2.Ancient Warrior05:34  Show lyrics
3.Hard Life to Love05:00  Show lyrics
4.Glory Ride04:48  Show lyrics
Side B
5.Born to Lose03:43  Show lyrics
6.Nightmare05:17  Show lyrics
7.Scarlet Pimpernel02:07  instrumental
8.Lost Forever04:00  Show lyrics
9.Eternal Idol06:35  Show lyrics

One thought on “Black Sabbath: The Eternal Idol-80’s-1987.

  1. Wacke, September 15th, 2017

    The mid-1980’s was a time filled with turmoil for Black Sabbath and its ever-fighting leader and guitarist Tony Iommi. After losing Ronnie James Dio in 1982, the band would venture on to try out a large bulk of different singers (and backing members) from both sides of the world. By 1987 the band had settled with the late Ray Gillen as its singer and the work for The Eternal Idol started. Sometime during the album’s recording process, however, Ray Gillen suddenly left the band and was replaced by the future long-term vocalist Tony Martin.

    The Eternal Idol is largely a natural evolution and, to some extent, continuation from the band’s previous album Seventh Star, which was initially contemplated to become Tony Iommi’s first solo album. Just like with Iommi’s intended solo effort, this album sees Sabbath going for a more typical melodic 80’s metal approach. Where Black Sabbath once was leading an evolution of heavy music, we now hear them adapt to the younger rockers instead. While the new sound and formula certainly is something different for the band, I don’t really feel like it’s anything wrong or bad about it. In fact, Iommi’s trademark sound and riffs are all still there. The greatest differences lie in a slightly increased use of keyboards as well as Martin’s powerful 80’s arena-esque vocals.

    The album kicks off with “The Shining”, a very anthemic tune which also happens to be one of the band’s most underrated ones. It’s followed by “Ancient Warrior” which is not only one of the album’s slowest and heaviest tracks, but also said to be one of Tony Iommi’s personal favorites from this album. After this point the album is more or less a collection of mid-tempo anthems to faster and aggressive rockers, all of which work well together and manage to create a good flow throughout the album. Despite its overall typical 80’s metal sound, however, there are a few occasions where we get treated with classic trademark-sounding doom riffs such as in “Nightmare” and the title track.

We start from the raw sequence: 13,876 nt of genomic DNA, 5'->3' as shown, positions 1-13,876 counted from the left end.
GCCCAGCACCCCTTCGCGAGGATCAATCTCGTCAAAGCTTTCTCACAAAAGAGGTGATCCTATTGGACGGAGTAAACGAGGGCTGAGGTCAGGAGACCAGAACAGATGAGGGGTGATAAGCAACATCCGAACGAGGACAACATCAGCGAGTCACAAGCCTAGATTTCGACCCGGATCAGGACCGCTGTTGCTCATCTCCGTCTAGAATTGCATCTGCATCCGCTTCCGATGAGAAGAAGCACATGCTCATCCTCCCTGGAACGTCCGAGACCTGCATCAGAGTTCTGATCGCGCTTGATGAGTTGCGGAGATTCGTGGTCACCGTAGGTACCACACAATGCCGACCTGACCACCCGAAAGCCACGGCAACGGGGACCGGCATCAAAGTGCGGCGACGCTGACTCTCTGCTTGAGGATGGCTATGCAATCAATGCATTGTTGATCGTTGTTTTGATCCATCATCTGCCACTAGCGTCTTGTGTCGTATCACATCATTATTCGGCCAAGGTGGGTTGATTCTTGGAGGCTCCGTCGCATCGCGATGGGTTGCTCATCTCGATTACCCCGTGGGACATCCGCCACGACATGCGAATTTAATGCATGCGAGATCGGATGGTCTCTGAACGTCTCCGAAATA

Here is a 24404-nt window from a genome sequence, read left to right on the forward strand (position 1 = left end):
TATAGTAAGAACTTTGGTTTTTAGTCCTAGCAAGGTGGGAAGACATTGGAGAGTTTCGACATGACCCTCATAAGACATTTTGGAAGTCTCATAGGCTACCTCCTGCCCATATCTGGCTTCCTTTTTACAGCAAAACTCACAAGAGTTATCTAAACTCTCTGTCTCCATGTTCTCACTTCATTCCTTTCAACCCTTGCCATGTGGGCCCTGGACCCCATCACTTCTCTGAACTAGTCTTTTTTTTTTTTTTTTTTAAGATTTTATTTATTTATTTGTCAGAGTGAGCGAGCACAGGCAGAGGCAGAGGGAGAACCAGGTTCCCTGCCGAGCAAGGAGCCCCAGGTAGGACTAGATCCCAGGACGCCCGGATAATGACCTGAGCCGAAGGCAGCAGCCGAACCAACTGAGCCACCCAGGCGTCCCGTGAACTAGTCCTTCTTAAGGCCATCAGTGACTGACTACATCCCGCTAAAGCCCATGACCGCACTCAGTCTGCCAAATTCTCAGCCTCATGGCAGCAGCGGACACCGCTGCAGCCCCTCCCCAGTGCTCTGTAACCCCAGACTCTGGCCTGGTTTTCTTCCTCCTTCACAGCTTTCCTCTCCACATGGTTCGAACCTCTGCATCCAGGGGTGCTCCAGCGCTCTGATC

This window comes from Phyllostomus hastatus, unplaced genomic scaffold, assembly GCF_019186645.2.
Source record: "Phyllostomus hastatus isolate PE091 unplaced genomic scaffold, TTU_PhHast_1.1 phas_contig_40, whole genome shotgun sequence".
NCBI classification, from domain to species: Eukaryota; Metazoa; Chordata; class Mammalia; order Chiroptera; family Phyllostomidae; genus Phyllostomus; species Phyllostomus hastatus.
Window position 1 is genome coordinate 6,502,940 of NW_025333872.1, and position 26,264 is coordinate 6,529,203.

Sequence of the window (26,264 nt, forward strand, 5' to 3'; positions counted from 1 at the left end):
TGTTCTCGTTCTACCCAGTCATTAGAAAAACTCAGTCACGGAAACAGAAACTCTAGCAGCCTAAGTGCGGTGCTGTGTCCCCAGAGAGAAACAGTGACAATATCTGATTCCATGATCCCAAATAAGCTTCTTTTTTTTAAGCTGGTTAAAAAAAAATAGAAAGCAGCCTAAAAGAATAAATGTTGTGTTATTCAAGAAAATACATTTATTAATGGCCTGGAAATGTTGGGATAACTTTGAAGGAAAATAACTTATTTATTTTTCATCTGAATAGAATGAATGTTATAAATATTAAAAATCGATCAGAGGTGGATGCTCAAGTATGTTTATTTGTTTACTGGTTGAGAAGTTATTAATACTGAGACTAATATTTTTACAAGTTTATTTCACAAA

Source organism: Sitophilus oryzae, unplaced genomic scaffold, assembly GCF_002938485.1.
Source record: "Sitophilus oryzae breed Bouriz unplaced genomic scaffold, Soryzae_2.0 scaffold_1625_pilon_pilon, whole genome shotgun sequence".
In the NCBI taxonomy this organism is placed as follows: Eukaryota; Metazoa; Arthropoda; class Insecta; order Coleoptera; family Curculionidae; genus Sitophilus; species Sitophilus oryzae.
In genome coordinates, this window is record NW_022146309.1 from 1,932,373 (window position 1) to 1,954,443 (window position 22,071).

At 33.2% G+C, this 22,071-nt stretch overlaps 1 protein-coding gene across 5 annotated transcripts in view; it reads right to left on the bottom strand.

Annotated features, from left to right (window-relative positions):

While the song material tends to be really good, the album suffers from one great flaw which is its production. I always found this album to sound pretty bad. I’ve gotten used to its sound over the years, but I still cannot get over the feeling that it sounds more like a rough mix than a final mix. It’s not as bad as the horrible and muddy mix on their 1983 album Born Again, but that one’s also quite notorious in the “bad record mixes” department. Still, the mix on The Eternal Idol sadly leaves a lot to be desired, and despite the album receiving remaster treatment at least twice throughout the years, it hasn’t really been improved (it sounds exactly like the original release).

    The Eternal Idol is possibly the most underrated/overlooked Black Sabbath release of all time. The Tony Martin era in general is widely overlooked, but this one takes the cake for me personally. While some of the other Tony Martin albums have gained more of a fanbase, such as 1989’s Headless Cross, this album still stands as something of a pinnacle in the darkest chapter of Sabbath’s career. I personally think this is a criminally underrated Black Sabbath release. One that I actually find myself listening to more these days than several of the Ozzy and Dio-era albums.

    Liked by 1 person